What to expect in your first year of inbound marketing

Considering inbound but not sure what a campaign actually looks like? Here's what to expect in your first year of inbound marketing.

Picture of Alex Martin Alex Martin

Published: 09 Jul 2020

7 minutes read

What to expect in your first year of inbound marketing

Inbound marketing is a great strategy for any B2B company. By focusing on bringing leads to you, rather than chasing after them with outbound methods, you can create a marketing process that provides value, gains customers organically, and that is tailored towards long-term business growth. However, it does take some time to get started. 

Plenty of inbound marketing agencies exist, and the majority of them offer services in the form of a 12 month retainer. This is for good reason - inbound is a slow process, and the results aren’t as instant as you might expect. Here’s exactly what to expect in your first year of inbound, including what will happen, when, and what results you can expect to see. 

Months 1-2: Strategy & technical setup 

For any good inbound strategy, you first need to take the time to really understand your business. If you’re working with an agency, then they’ll probably get the ball rolling with a kick off call, in order to find out exactly what makes your company tick. If you’re going it alone, it’s a good idea to chat to different people within the company to find out the details of your current sales and marketing process. Who are your customers? What are they looking for? These are the questions that will help you build a realistic, smart strategy.

Throughout your strategy phase, you should work to develop buyer personas, identify the buyer’s journey, and conduct a full audit of your current resources, including blogs, assets, current website pages and social media. No stone should be left unturned at the beginning of your inbound journey - check with the sales team for extra content that they send out, and search deep in the archives for any further content! 

Another feature of your first 2 months should be technical setup. Inbound involves a lot of different processes at once, and you will likely need specific tools to carry them out. We’ve put together a list here - narrow down which ones you need, and get them set up. If you’re looking for an all rounder, it might be worth looking into tools like HubSpot, which features everything you need to run a campaign, and even a free version to start with.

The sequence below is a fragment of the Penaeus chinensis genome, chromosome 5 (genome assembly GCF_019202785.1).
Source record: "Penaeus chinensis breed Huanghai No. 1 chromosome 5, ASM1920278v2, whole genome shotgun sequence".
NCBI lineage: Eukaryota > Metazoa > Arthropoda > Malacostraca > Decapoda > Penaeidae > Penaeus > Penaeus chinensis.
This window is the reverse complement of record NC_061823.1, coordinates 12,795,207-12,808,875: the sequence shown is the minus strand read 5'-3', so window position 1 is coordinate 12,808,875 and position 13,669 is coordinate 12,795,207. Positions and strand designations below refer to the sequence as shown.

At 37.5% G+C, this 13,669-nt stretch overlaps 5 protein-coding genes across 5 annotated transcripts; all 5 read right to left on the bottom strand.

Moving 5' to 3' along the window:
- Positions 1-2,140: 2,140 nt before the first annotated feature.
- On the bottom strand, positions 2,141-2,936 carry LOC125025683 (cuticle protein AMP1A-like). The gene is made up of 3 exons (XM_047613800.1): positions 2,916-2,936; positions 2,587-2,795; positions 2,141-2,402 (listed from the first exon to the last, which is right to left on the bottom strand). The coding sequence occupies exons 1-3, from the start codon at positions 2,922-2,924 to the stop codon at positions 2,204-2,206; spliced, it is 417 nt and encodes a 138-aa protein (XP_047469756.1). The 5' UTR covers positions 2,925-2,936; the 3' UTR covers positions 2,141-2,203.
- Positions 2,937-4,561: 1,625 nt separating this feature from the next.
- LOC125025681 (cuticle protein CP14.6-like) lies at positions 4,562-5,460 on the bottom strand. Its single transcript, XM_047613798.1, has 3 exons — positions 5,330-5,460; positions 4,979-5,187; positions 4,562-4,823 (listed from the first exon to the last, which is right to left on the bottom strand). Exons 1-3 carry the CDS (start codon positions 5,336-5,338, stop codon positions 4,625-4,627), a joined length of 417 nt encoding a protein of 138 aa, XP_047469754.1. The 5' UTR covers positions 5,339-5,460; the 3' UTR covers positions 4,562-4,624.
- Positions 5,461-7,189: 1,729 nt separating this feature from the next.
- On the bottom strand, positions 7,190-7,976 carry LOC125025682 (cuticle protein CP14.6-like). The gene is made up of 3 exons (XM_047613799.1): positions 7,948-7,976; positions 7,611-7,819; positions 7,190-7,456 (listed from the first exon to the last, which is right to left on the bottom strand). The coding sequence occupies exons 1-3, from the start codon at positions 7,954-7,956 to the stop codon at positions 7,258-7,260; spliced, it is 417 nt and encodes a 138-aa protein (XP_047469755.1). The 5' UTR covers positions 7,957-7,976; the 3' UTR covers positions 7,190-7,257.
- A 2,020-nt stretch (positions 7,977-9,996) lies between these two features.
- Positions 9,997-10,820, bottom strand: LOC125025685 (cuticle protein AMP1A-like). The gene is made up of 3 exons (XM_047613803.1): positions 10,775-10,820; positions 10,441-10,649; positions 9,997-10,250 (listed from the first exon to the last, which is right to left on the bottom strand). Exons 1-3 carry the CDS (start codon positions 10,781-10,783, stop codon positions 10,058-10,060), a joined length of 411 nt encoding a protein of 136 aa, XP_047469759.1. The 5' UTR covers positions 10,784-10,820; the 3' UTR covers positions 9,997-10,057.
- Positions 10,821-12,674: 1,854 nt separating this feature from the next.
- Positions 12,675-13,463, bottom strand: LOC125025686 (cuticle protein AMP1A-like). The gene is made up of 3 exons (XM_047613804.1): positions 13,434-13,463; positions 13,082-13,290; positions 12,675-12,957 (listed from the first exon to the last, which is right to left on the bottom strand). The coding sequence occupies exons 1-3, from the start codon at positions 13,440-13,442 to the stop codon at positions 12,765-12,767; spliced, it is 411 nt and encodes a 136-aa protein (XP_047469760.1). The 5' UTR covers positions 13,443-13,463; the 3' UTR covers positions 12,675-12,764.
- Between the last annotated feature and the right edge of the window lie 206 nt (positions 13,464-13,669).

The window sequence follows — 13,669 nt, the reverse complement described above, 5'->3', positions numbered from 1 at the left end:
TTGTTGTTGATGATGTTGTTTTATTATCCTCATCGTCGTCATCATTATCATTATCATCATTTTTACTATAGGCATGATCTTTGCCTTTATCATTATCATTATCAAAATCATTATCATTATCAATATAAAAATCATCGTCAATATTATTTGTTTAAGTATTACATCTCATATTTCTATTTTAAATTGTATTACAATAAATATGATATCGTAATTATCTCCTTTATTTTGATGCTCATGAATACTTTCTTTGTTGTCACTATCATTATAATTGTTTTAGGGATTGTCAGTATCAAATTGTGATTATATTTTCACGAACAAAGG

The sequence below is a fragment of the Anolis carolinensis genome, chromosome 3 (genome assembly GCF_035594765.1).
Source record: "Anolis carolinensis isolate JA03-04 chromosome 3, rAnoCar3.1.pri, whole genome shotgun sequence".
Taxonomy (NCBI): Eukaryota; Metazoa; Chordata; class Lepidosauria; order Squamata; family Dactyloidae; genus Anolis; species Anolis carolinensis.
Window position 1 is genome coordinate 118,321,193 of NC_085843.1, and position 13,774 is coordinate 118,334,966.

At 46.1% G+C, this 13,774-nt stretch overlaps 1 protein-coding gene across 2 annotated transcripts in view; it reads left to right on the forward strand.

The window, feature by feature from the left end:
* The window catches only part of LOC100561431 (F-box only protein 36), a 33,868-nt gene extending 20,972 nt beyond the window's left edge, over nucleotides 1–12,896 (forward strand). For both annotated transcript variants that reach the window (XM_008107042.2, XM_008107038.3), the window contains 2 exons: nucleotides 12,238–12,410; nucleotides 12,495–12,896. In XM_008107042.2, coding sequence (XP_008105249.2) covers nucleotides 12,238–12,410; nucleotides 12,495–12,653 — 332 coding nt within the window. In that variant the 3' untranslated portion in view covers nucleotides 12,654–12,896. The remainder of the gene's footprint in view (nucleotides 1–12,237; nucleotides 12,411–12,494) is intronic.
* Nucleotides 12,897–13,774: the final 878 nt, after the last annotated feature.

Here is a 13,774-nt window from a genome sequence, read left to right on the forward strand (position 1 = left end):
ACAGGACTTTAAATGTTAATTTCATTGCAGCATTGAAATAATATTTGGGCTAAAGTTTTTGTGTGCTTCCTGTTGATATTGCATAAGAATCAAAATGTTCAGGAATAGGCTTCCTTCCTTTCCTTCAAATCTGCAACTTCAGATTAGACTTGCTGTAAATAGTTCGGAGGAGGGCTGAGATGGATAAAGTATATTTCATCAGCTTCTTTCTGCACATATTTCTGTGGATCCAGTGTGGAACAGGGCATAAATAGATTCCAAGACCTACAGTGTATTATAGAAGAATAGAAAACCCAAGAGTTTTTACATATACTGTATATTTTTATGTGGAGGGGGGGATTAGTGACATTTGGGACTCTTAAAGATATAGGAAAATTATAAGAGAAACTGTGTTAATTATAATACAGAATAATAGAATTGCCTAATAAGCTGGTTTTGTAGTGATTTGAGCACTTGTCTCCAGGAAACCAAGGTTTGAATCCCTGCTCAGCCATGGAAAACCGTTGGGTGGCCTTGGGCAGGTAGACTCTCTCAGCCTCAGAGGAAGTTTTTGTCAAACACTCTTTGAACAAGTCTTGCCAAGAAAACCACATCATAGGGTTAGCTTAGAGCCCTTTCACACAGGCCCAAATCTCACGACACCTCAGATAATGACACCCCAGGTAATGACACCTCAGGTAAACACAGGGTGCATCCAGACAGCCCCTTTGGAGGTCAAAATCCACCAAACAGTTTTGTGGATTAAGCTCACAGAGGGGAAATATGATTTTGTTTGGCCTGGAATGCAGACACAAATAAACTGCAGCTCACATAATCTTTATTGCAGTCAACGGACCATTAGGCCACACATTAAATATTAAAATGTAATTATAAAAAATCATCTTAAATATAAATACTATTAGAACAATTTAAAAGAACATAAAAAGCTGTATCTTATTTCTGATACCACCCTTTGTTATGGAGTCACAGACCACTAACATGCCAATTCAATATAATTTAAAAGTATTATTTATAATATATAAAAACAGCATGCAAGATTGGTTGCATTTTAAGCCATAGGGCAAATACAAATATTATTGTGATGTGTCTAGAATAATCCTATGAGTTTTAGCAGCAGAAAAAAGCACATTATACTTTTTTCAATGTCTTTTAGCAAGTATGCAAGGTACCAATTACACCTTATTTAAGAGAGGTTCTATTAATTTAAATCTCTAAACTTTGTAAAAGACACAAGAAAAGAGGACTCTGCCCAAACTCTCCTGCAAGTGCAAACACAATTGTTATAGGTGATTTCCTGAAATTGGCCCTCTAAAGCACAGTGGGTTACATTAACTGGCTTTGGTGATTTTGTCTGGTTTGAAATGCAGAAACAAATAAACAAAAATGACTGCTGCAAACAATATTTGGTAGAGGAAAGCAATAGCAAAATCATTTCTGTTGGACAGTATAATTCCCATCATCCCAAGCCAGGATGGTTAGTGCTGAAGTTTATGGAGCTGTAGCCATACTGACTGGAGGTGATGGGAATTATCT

Two months might seem like a long period of time, but getting your strategy sorted in the beginning is the number one way to make sure that your inbound marketing is effective in the long run. Without proper personas, goals, and a complete audit of your current efforts, you have nothing to build on, and your strategy will be missing vital information. 

If you’re keen to get started, this is a good time to implement some ‘quick wins’ to generate leads on your site. Got a great piece of content already? Try gating it and adding a stylish landing page to increase conversions. You can also use this time to get your SEO in check, as this is what will take the longest to have an effect. 

Month 3: Content creation

Content is king, as the saying goes, and that’s never been more true than in the world of inbound. Once you have planned out your initial strategy, you should start creating your content with your new personas in mind. 

Plan to create different types of content to engage your prospects, and set up a consistent and sustainable posting schedule. Stuck for ideas? Chat to others in your business about the common questions your prospects ask - this is a good place to start. 

Content can be in any form - it’s not just restricted to blogs! Look to create downloadable assets, slideshows to share, white-papers, and even video that could be appealing to potential customers. If you’re considering boosting your SEO, you can also create pillar pages to drive more organic traffic.